The Great Resignation The Great Resignation’ is being used to describe the massive shift in priorities of employees across the globe who, having navigated the pandemic and all the drastic economic, social and emotional disturbances that came with it, decided their existing work life was no longer fit for purpose. In essence, people realised things needed to change, and contrary to most expected responses to such an uncertain future employment trajectory, people have been leaving their jobs in droves. A recent Aviva Survey reported three fifths of UK workers (60%) intend to make changes to their careers as a result of the Covid outbreak, and a Gallup analysis has found that 48% of America’s working population is actively job searching or watching for opportunities, with businesses facing a startlingly high quit rate. In the UK, the most common reason cited for quitting or switching job roles is choosing the freedom to work from home, followed by the opportunity to learn new skills/qualifications and follow a different career path, with a significant number now wanting to choose a job that ‘helps others.’ Further reasons for leaving include the realisation of the importance of positive mental health and well-being/a healthier work-life balance, as well as many simply realising that life is full of uncertainty, and being stuck in an unsatisfying job that does not recongise your worth is, well, just not worth it. Organisational leaders who have not been quick enough to adapt their behaviour and company culture have typically been found to have the most unsatisfied employees, and are losing them at the fastest rates. Clearly, it is becoming more important to do work that is fulfilling, that utilises one’s passions and values and that is appreciated. A large chunk of those polled by Aviva cited they have deliberately moved on (or will do in the near future) to organisations that embrace the remote and hybrid work model, where employees are trusted to work autonomously from home. Recent studies show these kinds of organisations also report a happier workforce, more productivity and higher turnover, as well as significantly higher staff retention rates.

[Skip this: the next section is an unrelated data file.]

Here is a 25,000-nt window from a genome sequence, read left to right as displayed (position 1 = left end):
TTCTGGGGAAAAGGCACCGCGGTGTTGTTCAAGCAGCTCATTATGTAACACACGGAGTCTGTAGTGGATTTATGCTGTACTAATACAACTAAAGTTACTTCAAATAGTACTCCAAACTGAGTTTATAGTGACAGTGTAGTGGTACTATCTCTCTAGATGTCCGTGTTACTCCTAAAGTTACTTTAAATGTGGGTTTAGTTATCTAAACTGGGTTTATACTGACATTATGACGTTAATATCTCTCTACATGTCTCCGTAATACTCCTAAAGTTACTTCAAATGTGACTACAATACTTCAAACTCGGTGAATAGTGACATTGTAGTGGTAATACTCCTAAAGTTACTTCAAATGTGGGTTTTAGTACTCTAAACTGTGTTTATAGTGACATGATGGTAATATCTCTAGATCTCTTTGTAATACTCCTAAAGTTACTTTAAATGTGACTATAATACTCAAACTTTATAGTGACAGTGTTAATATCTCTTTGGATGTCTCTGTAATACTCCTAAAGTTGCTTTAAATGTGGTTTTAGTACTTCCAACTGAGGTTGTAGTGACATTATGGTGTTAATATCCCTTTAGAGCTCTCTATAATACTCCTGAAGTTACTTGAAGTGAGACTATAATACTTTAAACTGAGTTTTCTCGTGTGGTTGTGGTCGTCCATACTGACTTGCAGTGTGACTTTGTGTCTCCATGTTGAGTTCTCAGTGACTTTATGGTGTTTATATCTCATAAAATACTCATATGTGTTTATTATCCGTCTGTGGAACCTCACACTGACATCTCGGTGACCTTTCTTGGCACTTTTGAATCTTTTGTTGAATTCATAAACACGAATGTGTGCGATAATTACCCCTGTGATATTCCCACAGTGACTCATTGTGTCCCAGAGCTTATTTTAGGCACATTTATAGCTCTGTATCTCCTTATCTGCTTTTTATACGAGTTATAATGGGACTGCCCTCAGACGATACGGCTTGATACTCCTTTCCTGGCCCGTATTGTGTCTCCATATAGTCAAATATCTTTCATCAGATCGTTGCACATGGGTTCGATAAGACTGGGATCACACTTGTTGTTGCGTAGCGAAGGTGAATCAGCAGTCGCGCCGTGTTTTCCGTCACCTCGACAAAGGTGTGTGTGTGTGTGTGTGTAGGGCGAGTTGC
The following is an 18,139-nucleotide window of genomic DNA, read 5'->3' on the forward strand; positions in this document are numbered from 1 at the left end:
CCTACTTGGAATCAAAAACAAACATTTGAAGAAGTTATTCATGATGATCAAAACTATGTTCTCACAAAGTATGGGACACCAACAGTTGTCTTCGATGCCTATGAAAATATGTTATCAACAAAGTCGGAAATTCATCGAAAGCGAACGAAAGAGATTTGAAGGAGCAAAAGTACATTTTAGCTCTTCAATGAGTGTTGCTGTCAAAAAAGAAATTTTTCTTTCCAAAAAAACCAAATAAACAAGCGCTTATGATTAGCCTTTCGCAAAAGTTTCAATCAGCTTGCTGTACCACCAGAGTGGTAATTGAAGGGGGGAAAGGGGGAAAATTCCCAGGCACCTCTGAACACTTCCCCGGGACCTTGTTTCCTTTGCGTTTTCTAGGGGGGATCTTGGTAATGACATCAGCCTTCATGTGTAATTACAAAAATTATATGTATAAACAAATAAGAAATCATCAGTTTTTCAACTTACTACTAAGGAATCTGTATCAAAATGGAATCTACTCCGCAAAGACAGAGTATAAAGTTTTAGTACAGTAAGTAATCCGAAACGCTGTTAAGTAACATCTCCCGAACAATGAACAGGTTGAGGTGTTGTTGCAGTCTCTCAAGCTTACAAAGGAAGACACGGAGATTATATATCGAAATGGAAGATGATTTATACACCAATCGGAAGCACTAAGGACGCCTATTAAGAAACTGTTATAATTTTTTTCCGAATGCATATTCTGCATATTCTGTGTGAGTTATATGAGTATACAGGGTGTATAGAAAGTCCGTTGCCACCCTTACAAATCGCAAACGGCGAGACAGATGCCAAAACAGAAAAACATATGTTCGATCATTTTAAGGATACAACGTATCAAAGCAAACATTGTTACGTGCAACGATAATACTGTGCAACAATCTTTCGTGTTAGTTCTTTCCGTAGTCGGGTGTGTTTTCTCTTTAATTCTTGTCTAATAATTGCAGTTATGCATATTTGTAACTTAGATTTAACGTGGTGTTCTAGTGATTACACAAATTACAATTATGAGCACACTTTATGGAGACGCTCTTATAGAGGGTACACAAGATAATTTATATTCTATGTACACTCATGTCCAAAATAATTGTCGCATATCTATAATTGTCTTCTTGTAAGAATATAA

Modern Leadership Matters There’s no getting away from it. Positive employee engagement and effective, progressive leadership is vital for organisations to survive and thrive through uncertainty. Without investing in a fit for purpose leadership development and employee engagement plan, organisations risk becoming part of the growing statistics of employee dispossession, and crucially, it’s typically the best talent that walks out the door first, leaving it slightly ajar for the remaining team to see what they could be missing out on by staying. Modern, effective leadership requires learning new behaviours, and these behaviours should be a blue print for others to follow. The Leading for Tomorrow Programme, created by Greenacre Consult, embeds four core principles which create an applied learning pathway to help today’s leaders lead for tomorrow’s challenges: Trust It starts with trust – trust in oneself to lead, guide and deliver with authenticity and empathy. Trust in your employees, by giving them the opportunities, with support and guidance, to step forward and challenge their own limitations. Trust that they are capable of working without being micro-managed or spoon-fed directions, which is counterproductive and demotivating.